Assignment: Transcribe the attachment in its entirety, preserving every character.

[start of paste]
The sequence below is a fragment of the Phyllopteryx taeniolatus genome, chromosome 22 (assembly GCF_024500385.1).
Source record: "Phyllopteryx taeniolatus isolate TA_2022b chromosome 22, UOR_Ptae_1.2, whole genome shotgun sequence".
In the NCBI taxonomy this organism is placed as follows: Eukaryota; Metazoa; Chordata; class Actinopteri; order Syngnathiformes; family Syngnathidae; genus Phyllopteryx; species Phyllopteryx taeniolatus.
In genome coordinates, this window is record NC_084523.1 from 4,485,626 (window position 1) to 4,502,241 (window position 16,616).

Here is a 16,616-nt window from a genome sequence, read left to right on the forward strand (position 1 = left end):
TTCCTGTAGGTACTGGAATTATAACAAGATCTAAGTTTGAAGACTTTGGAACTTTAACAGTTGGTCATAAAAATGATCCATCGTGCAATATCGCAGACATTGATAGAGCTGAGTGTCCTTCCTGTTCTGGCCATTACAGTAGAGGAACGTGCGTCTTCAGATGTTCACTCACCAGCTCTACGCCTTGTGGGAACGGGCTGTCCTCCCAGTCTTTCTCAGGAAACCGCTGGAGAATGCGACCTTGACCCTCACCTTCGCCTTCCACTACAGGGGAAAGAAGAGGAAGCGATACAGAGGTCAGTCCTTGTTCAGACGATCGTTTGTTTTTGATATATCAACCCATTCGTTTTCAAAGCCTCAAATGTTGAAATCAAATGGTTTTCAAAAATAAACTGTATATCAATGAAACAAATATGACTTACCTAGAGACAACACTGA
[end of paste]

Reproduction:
The sequence below is a fragment of the Phyllopteryx taeniolatus genome, chromosome 22 (assembly GCF_024500385.1).
Source record: "Phyllopteryx taeniolatus isolate TA_2022b chromosome 22, UOR_Ptae_1.2, whole genome shotgun sequence".
In the NCBI taxonomy this organism is placed as follows: Eukaryota; Metazoa; Chordata; class Actinopteri; order Syngnathiformes; family Syngnathidae; genus Phyllopteryx; species Phyllopteryx taeniolatus.
In genome coordinates, this window is record NC_084523.1 from 4,485,626 (window position 1) to 4,502,241 (window position 16,616).

Here is a 16,616-nt window from a genome sequence, read left to right on the forward strand (position 1 = left end):
TTCCTGTAGGTACTGGAATTATAACAAGATCTAAGTTTGAAGACTTTGGAACTTTAACAGTTGGTCATAAAAATGATCCATCGTGCAATATCGCAGACATTGATAGAGCTGAGTGTCCTTCCTGTTCTGGCCATTACAGTAGAGGAACGTGCGTCTTCAGATGTTCACTCACCAGCTCTACGCCTTGTGGGAACGGGCTGTCCTCCCAGTCTTTCTCAGGAAACCGCTGGAGAATGCGACCTTGACCCTCACCTTCGCCTTCCACTACAGGGGAAAGAAGAGGAAGCGATACAGAGGTCAGTCCTTGTTCAGACGATCGTTTGTTTTTGATATATCAACCCATTCGTTTTCAAAGCCTCAAATGTTGAAATCAAATGGTTTTCAAAAATAAACTGTATATCAATGAAACAAATATGACTTACCTAGAGACAACACTGA